Bromley, 1896 (BPL)
Benjamin Bussey was born in 1757. After serving as a soldier in the Revolutionary army, he settled down to the life as a Boston merchant. In time, he would use his wealth to invest in local industry, developing state of the art woolen mills on Mother Brook in the town of Dedham, where Bussey street still crosses a mill pond. As was common at the time, he retired from business and bought a farm from Eleazer Weld in Jamaica Plain, on the grounds of today's Arnold Arboretum. Over time, he added to his holdings, and Woodland Hills came to occupy over 300 acres of land. There, he occupied himself in scientific farming and landscape gardening. There were hay fields, barley, and fruit trees,including plums, apricots and cherries.
Of particular interest for this article is the house he built stood on the side of Weld Hill, what we now call Bussey Hill, in his honor. The house (which can be seen in the article linked below) was somewhere on the south side of the hill, and stood until it was demolished in the 1940s. So where was the house? The map above shows the buildings of the Bussey Institute, with one house and an outbuilding on Bussey Hill within the current Arboretum (see the red arrow). The picture of the front of the house in the Arnoldia article shows a driveway similar to that shown in the map, so I think we can be confidant that the map does show the original Bussey house.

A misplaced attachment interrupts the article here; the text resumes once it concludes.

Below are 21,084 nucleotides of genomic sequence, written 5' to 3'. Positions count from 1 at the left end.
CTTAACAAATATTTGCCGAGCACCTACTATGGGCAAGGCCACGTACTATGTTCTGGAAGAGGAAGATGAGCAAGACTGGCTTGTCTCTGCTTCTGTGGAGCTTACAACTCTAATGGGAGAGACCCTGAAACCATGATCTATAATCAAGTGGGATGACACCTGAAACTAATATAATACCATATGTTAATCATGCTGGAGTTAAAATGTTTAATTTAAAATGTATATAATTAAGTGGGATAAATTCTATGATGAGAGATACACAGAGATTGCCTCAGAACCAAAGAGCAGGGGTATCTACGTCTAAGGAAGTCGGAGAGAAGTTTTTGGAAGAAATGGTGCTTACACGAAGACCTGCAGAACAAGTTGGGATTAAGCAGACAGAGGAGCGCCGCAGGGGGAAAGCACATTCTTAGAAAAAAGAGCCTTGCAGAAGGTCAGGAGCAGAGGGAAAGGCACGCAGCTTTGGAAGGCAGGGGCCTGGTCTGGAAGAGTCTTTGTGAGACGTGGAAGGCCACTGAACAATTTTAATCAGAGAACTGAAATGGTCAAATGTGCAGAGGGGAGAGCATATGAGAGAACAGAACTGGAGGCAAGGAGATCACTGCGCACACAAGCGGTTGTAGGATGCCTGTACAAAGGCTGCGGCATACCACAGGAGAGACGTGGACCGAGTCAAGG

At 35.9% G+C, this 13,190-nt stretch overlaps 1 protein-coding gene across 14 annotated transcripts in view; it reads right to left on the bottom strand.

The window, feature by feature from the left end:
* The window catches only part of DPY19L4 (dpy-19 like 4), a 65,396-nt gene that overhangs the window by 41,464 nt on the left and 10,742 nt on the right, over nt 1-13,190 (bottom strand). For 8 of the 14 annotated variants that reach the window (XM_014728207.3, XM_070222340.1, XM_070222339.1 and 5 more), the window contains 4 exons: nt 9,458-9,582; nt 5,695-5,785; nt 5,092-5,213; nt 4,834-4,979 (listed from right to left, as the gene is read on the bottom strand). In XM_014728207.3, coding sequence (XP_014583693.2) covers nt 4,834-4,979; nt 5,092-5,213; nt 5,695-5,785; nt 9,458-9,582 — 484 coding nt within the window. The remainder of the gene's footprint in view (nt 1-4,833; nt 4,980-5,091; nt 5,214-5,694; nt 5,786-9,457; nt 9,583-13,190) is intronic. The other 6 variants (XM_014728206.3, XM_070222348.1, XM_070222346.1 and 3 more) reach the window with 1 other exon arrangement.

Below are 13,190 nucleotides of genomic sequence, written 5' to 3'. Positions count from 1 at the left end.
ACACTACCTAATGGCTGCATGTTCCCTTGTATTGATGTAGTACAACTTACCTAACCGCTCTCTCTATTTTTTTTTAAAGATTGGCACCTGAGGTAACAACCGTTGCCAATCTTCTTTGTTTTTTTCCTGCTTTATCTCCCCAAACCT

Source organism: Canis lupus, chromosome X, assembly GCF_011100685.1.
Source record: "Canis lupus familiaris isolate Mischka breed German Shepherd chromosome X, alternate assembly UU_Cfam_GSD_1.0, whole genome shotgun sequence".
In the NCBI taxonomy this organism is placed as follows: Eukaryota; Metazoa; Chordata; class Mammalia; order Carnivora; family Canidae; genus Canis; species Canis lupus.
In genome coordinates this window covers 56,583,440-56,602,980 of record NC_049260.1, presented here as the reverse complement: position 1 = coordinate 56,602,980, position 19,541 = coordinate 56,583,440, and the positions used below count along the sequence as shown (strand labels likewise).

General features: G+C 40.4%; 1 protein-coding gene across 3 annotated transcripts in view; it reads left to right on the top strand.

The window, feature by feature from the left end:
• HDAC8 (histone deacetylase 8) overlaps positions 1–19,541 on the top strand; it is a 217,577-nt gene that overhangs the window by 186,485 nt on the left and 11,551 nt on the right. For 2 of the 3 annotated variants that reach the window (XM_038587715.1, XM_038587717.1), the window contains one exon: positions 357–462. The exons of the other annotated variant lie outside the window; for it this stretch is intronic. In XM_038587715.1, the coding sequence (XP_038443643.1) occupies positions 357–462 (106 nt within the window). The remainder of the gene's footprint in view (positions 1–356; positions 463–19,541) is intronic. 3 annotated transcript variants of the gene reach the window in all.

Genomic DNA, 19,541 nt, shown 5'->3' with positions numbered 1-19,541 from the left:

The Arnoldia article linked below says that remnants of the Bussy outbuilding remained until the 1990: there is picture in the article showing a low wall section. I do remember some low walls in that part of the Arboretum, so I took a walk to see if I could find the location I remembered. I parked at the South street entrance to the Arboretum and walked up towards Bussey hill. After a bit of poking around, I came upon the site of the top two photos. A small foundation of about 23'x32' remains at the site, and matches the location shown on the map above. A massive European Beech tree overlooks the site - could it be a remnant of the Bussey estate? Down the exposed hill. the third photo above shows a row stones exposed in the turf. Based on the map view, these would perhaps have been at the front of the house, or perhaps part of the driveway.
The house in the Arnoldia photo seems to have a mansard roof, which would make it too late to be the original Bussey house. The house that was under construction in 1816 was decades before the craze for the French roof style that is still commonly seen in Jamaica Plain. Perhaps the house was modified over time. Or perhaps it's a different house altogether, and something has been lost from the story. In any case, something is still there, serving as a reminder for those who know what to look for. What could an archeological dig find at the site? There must be traces left in the ground of the lives lived at the old farm - the Welds and the Busseys both. I'd love to put a team of grad students on the job and see what we could find.
Source: Benjamin Bussey, Woodland Hills and the Origin of the Arnold Arboretum. Arnoldia, 64/1.